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A new kitchen installation may cost you from $4,000 but here are a few tips that will help you reduce the costs. Read on!
For something you likely use a lot, a kitchen can be surprisingly difficult to budget for. One simple reason why is that kitchens can hugely vary in their designs, layouts, and functionality. So, you could struggle to come up with more than a ballpark figure for your new kitchen’s likely cost.
However, even if things are starting to look dauntingly expensive as you prepare for the installation of a new kitchen, you could be pleasantly surprised by how easily you are able to trim the cost of the whole project without sacrificing its overall quality.
Generally, How Much Might You Need to Pay for a New Kitchen?
On average, the bill for a ‘dry fit’ installation should be roughly $4,000. However, the sum will inevitably be higher if you will need to have walls knocked down or doors or windows changed as part of the installation work.
“The great thing about kitchens is the cost is incredibly broad and there’s no set amount of money that you should spend on a new kitchen. But it is important to create a realistic budget for you and the kitchen’s size,” interior designer Andy Briggs advises visitors to the Homes & Gardens website.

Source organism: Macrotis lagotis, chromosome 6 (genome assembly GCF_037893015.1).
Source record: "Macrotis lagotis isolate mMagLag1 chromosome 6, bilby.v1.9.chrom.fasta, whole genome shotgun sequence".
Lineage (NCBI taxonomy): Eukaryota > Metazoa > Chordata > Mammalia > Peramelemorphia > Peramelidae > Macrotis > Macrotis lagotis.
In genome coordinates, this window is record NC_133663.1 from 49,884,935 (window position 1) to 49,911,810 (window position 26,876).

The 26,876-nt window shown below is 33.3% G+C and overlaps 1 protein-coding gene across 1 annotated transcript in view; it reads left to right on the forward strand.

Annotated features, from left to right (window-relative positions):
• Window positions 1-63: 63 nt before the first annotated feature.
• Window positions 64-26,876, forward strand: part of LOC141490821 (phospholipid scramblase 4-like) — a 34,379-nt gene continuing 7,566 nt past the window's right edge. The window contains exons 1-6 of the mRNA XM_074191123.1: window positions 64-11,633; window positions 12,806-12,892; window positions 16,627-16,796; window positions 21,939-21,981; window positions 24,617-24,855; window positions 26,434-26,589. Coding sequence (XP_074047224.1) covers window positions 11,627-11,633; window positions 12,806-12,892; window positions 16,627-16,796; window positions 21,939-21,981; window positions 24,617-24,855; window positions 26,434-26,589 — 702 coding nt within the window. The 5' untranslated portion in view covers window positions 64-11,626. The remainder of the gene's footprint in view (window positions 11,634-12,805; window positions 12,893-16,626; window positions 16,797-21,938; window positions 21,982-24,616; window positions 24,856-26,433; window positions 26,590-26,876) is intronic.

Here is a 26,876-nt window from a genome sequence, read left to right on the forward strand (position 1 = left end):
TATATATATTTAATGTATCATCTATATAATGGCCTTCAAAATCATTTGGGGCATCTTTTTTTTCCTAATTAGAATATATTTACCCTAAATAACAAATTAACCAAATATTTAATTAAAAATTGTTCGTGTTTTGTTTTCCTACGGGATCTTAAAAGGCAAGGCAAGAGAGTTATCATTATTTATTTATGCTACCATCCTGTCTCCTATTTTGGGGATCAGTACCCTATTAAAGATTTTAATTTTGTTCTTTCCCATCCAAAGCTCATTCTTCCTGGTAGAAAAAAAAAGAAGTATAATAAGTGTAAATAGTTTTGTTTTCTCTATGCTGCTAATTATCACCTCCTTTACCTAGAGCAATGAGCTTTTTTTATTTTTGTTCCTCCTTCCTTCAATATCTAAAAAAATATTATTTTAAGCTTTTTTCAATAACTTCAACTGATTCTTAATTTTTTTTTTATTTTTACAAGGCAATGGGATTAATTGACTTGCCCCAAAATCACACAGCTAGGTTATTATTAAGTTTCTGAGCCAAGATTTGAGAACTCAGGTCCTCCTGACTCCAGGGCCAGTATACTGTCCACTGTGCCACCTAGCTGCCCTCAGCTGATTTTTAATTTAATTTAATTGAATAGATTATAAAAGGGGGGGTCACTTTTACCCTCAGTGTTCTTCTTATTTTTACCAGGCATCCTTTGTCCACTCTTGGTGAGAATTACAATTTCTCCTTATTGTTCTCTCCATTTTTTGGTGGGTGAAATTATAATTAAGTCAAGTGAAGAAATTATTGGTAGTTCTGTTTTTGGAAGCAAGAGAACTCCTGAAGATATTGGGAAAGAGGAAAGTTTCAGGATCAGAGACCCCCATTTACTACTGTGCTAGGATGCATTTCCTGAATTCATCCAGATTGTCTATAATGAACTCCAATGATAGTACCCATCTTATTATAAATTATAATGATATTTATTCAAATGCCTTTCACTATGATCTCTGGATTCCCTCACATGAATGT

The actual installation price can be impacted by not just the kitchen’s spec but also your home’s location and that of any company you arrange to undertake installation work for you. The expense of handing over responsibilities like this will be larger if you live in a city center where the cost of living is relatively high.
The overall cost of getting a new kitchen fitted could reach as much as $7,000 if you need to first have an existing kitchen ripped out. Even just waste and rubbish removal can cost up to $700.
So, How Could You Save Money on Your Kitchen Installation?
You probably won’t be surprised to learn that a bespoke kitchen will be costlier than one of a readymade design. However, if you still fancy a new kitchen of a highly customized design, you could opt to install the entire kitchen yourself rather than leave this task in the hands of tradespeople.
You could assemble units and doors yourself from flat-pack supplies — and this would be a manageable job for any medium-skill DIYer. Meanwhile, online tutorials could teach you how to tile walls, while attaching wooden wall hooks wouldn’t have to be too tricky, either.
Nonetheless, you should always leave electrical and plumbing work to professionals, Real Homes warns. The same applies to installing worktops — and, while on the subject of those, adding a kitchen island can give you extra worktop space more cost-effectively than extending the kitchen or knocking down walls.
If you already have a kitchen, you might also find that you are able to repurpose parts of it for your new kitchen. Naturally, if larger appliances — like fridge freezers — still work, they could go straight into your new kitchen. However, even aging kitchen doors could potentially be salvaged with a fresh lick of paint.